Following a new mandatory meal plan for incoming students at the University of Wisconsin-Madison, the university’s dining services has seen a significant bump in student spend to the tune of $500,000 more than the year before.
As reported by The Daily Cardinal, incoming first-year Wisconsin students were first required to have the meal plan starting last semester. The result has been a student spend increase of $500,000 in campus dining halls as compared to figures from Fall 2017.
Depending on which tier meal plan is chosen, first-year students living in residence halls must make at least a $1,400 minimum deposit onto their Wiscards — UW-Madison’s student ID card — for on-campus dining. The move to the mandatory plan has “rebounded” the dining program from where it was a few years ago.
The meal plan was announced last year and fully implemented last semester. Per the Daily Cardinal report, there was trepidation from some students over the mandatory nature of the program and a potential impact on low-income students and those with dietary restrictions.
Dining officials say the meal plan structure isn’t just transparent with students about their dining expenses, but has also helped to financially stabilize a dining program that had started to see a decline in sales. The additional funds raised from the mandatory plan will be reinvested into the dining program, notably in the form of labor as Wisconsin dining halls had been short staffed.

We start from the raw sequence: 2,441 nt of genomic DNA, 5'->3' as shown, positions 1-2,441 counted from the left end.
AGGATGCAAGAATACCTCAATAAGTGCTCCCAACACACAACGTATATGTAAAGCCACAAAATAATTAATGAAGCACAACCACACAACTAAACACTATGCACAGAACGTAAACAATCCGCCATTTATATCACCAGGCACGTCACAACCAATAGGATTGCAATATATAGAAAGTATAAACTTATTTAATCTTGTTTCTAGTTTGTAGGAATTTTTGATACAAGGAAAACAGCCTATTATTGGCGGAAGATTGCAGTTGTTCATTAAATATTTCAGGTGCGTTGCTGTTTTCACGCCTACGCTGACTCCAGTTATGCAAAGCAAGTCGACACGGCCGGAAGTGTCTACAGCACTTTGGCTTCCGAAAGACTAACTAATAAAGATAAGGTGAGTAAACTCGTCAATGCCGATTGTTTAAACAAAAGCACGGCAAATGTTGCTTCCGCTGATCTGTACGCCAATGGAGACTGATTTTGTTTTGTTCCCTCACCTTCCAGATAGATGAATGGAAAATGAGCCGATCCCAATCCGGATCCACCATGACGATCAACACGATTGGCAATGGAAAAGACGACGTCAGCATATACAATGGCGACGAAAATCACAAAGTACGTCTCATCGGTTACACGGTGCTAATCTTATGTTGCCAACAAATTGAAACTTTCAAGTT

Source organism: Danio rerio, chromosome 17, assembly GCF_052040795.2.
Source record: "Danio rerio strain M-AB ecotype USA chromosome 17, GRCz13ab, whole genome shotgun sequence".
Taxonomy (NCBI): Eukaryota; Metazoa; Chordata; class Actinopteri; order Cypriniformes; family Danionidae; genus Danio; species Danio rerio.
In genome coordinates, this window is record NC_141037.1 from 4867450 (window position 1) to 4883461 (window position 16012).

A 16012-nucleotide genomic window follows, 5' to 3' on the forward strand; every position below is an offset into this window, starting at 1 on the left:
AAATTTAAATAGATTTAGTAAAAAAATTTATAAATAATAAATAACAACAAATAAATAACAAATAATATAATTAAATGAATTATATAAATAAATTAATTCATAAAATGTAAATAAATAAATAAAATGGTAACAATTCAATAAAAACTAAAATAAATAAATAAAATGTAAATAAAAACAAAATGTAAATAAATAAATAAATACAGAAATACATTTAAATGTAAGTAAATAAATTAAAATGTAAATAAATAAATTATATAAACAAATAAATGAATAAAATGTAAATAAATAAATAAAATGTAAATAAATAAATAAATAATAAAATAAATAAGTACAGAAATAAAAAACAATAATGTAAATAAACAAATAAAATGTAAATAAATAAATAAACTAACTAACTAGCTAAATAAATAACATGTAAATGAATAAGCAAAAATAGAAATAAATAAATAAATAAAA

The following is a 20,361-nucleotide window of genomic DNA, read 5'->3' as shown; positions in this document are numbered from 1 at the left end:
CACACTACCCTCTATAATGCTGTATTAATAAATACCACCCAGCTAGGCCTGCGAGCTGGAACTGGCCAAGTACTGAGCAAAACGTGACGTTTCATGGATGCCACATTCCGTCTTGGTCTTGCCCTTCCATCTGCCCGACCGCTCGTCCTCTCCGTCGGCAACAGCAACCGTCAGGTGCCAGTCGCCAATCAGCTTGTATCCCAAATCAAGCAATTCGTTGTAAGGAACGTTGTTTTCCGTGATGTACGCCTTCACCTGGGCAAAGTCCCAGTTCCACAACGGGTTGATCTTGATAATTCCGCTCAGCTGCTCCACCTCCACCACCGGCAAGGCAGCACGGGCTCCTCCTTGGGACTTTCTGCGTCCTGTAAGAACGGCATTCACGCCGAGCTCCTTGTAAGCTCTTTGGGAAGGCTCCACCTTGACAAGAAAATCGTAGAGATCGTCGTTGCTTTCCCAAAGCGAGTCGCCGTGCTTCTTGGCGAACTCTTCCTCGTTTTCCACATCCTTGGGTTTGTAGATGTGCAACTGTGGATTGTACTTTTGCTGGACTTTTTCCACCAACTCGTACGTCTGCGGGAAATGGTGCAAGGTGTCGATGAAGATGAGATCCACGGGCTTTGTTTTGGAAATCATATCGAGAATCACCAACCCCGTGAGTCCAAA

“This helps stabilize our program,” said Jeff Novak, University Housing Director, in a Daily Cardinal interview. “To be able to maintain the hours that we need and the appropriate staffing.”
A majority of the $500,000 boost in spending is due to meal plan buy-in, but dining officials also believe that a growth in UW-Madison’s enrollment has contributed. This year’s freshman enrollment was up by 250 students over the previous year.
“The vast majority of those students live in university residence halls,” said Brendon Dybdahl, Division of Dining spokesperson, in a statement to The Daily Cardinal. “We believe that this growth also played a large role in this year’s increase in student spending with dining.”
Also contributing to the increased spend is that a majority of first-year students from Fall 2018 have selected higher-tiered meal plans.
Citing figures from University Housing, The Daily Cardinal reports that some 73% of the 6,848 residential students chose more than the Tier 1 plan for on-campus dining. Of those, 54% opted for the $2,100 Tier 2 plan, while 19% chose the Tier 3 plan that requires a deposit of $3,100. Just over 25% of first-year students chose the base, $1,400 Tier 1 plan.